Hong Kong Research Institute of Textiles and Apparel’s Green Machine Garners Edison Award

The Green Machine developed by the Hong Kong Research Institute of Textiles and Apparel (HKRITA), received a bronze award in the “Circular Economy, Sustainability” category of the 2023 Edison Award earlier this month.

This is the sixth award the project has received and was given in recognition of the use of innovative technology to foster the circular economy and sustainable development in the textiles and fashion industry.

Established in 1987, the Edison Awards honour excellence in new products and service development, marketing, design and innovation.

The annual competition recognises global inventions in different fields such as machinery, electronics, medicine, logistics and sustainability. Winning projects excel in meeting the criteria of concept, value, delivery and impact.

The Green Machine separates cotton and polyester blends by using heat and water, and less than 15% of a biodegradable chemical, solving a long-standing challenge of recycling blended materials in the textiles industry.

Recovered polyester fibres can be recycled into yarns after decolourisation, while cellulose powder decomposed from cotton fibres can be turned into a functional finishes reagent or regenerated cellulose fibres, both for application in the textiles industry, or Absorboost, a water-retention agent for farming.

All treated materials can be reused, allowing resources to be fully utilised during their life cycle.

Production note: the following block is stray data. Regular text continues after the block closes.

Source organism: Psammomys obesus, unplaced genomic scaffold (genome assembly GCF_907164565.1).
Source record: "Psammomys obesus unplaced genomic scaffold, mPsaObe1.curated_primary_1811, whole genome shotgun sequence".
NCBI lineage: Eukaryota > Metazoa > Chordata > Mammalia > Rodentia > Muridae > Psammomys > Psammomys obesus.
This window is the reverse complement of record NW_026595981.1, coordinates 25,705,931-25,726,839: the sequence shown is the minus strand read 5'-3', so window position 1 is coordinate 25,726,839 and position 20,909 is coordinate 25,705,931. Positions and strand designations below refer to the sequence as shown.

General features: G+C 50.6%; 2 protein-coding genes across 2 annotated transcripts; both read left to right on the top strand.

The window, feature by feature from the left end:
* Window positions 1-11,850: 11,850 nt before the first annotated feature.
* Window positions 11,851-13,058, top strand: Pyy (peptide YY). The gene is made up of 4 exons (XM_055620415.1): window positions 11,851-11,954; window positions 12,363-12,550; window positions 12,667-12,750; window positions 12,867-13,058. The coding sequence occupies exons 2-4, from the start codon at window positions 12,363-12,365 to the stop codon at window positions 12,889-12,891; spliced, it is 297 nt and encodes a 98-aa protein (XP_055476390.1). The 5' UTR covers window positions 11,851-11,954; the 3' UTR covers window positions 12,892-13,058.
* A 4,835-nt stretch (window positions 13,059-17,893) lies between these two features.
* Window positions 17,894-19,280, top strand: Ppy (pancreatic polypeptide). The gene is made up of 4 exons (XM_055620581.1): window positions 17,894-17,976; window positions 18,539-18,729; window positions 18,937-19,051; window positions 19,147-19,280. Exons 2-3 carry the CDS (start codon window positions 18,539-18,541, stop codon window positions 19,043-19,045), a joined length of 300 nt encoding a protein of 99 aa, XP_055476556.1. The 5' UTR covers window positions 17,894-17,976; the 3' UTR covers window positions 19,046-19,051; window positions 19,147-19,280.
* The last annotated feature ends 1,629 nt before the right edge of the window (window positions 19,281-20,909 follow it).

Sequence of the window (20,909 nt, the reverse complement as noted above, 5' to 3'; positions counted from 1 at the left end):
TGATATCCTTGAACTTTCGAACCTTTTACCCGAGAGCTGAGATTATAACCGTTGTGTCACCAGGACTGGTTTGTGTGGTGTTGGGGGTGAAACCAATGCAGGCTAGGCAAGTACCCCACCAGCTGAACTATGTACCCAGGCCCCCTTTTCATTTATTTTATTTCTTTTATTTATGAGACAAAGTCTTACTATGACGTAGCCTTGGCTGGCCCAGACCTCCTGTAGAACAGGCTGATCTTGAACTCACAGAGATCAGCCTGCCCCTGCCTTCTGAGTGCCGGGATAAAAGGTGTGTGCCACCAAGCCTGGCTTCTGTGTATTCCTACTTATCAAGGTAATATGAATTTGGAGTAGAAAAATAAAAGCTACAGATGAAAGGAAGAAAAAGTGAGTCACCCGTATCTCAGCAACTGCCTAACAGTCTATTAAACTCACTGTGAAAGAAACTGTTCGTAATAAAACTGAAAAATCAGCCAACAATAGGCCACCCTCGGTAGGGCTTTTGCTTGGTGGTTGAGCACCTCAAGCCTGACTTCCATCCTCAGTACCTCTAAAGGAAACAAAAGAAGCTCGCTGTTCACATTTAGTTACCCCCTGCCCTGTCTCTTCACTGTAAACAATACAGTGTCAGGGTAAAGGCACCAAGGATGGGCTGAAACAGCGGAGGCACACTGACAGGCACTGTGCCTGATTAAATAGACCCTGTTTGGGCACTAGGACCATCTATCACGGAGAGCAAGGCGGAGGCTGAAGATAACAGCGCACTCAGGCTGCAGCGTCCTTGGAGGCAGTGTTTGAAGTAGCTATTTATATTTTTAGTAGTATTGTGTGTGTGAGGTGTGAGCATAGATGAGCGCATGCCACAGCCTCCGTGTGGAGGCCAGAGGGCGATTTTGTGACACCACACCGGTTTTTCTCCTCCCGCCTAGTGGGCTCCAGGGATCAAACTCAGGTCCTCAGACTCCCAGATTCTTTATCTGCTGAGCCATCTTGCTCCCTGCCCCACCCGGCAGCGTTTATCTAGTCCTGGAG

Edwin Keh, CEO of HKRITA said: “It is an honour to receive this award. We have seen the Green Machine develop so successfully from a research concept to innovative technology for the industry and receive wide recognition in such a short period of time. From a research point of view, this is truly a fast-track development, and very soon we will see the first industrial-scale Green Machine set up in Hong Kong to provide a viable solution to the recovery and use of valuable materials in a sustainable manner.”

The Green Machine project kicked off in 2016 and its first industrial-scale use was in Asia in 2020.

Two licensing agreements have been concluded so far. The fashion brand Monki, after its first trial in 2020, reused the material recovered by the Green Machine in their 2023 collection. This efficient commercialisation was achieved with the support of the Innovation and Technology Fund and the H&M Foundation.

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